Published on February 23, 2016

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Final resting place for Union soldiers from the battles of Winchester, New Market, Front Royal, Cool Spring, Harper’s Ferry, Martinsburg, and Romney.

Winchester National Cemetery was established on land appropriated for burials during the Civil War. Although the land was used for burial purposes as early as 1862, the cemetery was not officially dedicated until April 8, 1866.  Winchester National Cemetery was the final resting place for Union soldiers who fought and died at the battles of Winchester, New Market, Front Royal, Snickers Gap, Harper’s Ferry, Martinsburg, and Romney.  Physically, it was typical of first-generation national cemeteries built before 1870: the grounds were surrounded by a fence and thereafter a wall, a flagpole was centrally located, and a frame lodge followed by a masonry lodge served as an office and dwelling for the superintendent.  The cemetery benefited from federal programs initiated during the Great Depression. During 1934 and 1936, headstones were reset and realigned, sunken graves were filled in, existing trees trimmed, new trees and roses planted, and the wall was repointed and repaired. The cemetery was listed on the National Register of Historic Places in 1996.  The cemetery contains 15 monuments, most commemorating units that fought in the battles of the Shenandoah Valley during the Civil War.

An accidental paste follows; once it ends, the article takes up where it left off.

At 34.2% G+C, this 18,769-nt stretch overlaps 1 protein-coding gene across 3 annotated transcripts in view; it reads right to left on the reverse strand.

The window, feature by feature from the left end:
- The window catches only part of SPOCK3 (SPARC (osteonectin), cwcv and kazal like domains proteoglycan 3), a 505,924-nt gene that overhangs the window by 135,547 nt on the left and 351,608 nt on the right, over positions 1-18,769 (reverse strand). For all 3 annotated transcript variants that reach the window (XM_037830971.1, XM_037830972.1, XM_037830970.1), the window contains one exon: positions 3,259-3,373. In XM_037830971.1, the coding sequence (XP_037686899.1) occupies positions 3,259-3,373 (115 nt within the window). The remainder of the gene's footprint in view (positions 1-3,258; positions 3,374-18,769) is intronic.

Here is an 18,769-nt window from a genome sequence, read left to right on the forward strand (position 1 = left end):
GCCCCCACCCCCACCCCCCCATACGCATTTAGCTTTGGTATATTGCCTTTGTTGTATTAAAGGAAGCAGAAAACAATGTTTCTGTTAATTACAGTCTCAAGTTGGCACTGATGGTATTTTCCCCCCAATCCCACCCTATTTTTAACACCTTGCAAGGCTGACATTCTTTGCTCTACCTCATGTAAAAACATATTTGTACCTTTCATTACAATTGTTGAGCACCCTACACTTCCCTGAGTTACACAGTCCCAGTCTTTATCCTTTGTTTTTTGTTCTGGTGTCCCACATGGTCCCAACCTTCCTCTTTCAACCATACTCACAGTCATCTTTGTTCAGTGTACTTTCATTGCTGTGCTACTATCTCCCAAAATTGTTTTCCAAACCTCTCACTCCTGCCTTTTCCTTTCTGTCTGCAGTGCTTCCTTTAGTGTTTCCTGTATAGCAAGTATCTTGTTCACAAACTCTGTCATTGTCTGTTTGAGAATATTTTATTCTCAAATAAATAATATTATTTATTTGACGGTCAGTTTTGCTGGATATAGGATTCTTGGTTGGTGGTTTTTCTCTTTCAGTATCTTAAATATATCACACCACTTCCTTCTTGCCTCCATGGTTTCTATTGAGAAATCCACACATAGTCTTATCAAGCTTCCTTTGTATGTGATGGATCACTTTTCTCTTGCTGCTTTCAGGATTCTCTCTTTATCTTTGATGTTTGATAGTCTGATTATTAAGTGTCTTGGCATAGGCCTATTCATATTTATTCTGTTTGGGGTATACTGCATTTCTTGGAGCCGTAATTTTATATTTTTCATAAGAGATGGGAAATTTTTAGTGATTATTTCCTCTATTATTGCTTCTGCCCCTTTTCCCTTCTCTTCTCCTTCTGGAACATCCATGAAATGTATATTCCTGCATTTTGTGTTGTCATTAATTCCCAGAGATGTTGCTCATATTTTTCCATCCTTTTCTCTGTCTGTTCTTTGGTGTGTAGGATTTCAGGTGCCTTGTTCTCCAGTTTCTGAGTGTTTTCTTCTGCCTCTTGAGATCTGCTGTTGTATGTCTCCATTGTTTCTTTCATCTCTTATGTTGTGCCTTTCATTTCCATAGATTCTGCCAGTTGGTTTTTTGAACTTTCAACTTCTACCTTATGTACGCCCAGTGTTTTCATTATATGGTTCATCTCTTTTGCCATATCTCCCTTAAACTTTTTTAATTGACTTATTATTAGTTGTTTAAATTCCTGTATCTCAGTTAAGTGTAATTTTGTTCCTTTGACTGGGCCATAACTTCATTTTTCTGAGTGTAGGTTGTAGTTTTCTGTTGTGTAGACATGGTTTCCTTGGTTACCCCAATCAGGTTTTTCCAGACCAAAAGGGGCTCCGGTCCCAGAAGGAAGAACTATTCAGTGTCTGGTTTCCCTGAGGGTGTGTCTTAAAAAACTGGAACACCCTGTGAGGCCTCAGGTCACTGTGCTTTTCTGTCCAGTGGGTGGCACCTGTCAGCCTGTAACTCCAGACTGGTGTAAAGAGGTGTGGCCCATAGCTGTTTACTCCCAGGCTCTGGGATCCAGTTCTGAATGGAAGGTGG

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National Cemetery
401 National Ave.
Winchester, VA 22601